To contest? Or not to contest?

[found on blog.nathanbransford.com]

“What should writers know about contests?

The absolute most important advice I can give you is this: read and understand the fine print.

Know what you’re entering. Know what happens to your work in the event you win (or even/especially if you don’t win). Make sure you’re completely comfortable with it.”

For more information on writing contests from Nathan, click HERE.

[found on  http://blog.nathanbransford.com/2009/12/all-about-writing-contests.html]

I’m a poet…now what?

[found on poets.org]

“How can I become a poet? The best advice for writing poetry is to read lots of poetry. Read everything you can get your hands on: contemporary and classic; English and translation, formal and experimental. Read literary journals and magazines geared toward writers.


How can I get my poems published? Start small. Everyone wants to publish a book, but you should be aware that most writers start their careers by submitting their work to literary magazines and journals, gaining recognition from editors, agents, and peers. Creep up the ranks. After your work has appeared in a variety of periodicals and you have amassed a solid manuscript, try approaching small presses and university publishers. There are also several well-respected first-book contests, including the Walt Whitman Award, which you could enter.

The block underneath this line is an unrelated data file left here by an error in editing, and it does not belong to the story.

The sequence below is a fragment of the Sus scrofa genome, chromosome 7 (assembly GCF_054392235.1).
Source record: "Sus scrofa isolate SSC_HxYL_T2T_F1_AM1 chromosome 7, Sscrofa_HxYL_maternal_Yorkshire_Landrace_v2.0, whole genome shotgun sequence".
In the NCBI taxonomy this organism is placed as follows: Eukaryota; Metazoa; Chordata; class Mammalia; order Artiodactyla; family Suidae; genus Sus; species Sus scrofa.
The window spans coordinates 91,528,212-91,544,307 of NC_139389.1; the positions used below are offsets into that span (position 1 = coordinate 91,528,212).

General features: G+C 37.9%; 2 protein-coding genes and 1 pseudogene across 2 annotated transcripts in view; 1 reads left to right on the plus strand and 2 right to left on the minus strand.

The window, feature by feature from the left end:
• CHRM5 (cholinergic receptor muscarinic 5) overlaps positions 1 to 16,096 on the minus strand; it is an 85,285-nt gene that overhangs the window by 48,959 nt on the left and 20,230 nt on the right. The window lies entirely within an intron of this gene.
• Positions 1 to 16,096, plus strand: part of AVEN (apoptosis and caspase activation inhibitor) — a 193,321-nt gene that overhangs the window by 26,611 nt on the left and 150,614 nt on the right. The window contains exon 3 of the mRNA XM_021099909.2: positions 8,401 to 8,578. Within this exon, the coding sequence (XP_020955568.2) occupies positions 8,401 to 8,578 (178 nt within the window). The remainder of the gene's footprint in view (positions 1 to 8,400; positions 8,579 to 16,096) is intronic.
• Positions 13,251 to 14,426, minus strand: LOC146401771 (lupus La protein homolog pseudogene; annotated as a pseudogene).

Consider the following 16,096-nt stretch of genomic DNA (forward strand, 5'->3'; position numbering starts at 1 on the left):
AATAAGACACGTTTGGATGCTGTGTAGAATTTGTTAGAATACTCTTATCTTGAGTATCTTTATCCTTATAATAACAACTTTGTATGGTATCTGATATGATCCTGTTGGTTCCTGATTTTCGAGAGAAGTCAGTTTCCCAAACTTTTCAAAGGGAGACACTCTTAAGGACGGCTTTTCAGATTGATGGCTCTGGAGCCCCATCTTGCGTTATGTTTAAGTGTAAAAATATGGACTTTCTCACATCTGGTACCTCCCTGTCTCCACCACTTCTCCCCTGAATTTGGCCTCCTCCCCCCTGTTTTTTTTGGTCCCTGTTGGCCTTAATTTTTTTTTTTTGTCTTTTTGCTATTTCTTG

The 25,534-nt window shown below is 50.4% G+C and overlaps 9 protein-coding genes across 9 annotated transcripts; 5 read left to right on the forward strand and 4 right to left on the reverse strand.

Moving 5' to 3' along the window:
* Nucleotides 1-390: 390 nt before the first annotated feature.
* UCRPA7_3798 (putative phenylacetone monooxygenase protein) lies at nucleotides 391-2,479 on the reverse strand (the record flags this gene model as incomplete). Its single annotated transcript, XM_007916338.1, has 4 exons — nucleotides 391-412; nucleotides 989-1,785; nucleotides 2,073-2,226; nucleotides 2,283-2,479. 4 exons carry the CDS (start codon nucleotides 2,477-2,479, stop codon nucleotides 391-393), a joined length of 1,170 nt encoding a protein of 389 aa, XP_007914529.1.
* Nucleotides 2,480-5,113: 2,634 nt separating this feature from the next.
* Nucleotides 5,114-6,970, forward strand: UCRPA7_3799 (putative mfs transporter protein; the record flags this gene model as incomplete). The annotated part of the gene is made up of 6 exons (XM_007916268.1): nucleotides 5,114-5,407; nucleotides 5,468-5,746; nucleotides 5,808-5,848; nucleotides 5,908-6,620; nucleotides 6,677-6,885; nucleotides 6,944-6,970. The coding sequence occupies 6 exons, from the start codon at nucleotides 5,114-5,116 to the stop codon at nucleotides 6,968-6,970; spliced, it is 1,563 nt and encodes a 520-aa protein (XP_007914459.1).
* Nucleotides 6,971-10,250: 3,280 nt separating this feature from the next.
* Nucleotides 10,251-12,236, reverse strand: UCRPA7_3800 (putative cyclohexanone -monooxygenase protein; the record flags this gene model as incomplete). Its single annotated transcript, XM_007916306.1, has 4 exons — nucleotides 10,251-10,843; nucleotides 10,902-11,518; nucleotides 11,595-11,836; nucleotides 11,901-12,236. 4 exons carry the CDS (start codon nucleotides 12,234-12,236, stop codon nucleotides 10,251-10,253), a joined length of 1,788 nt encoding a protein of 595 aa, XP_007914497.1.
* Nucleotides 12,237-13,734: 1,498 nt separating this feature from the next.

Where should I submit my poems? Research is key. Spend some time finding journals and ‘zines, online or in print, that publish work that you enjoy or is similar to your style. Poet’s Market, published annually, is an essential sourcebook for poets interested in sending out their work. It contains listings of publishers with descriptions, contact information, and submission guidelines.Poets & Writers magazine, published six times per year, is another excellent resource.”

For more excellent tools, and expounding on how-to for poetry, check out their site: poets.org.

[found on http://www.poets.org/page.php/prmID/56]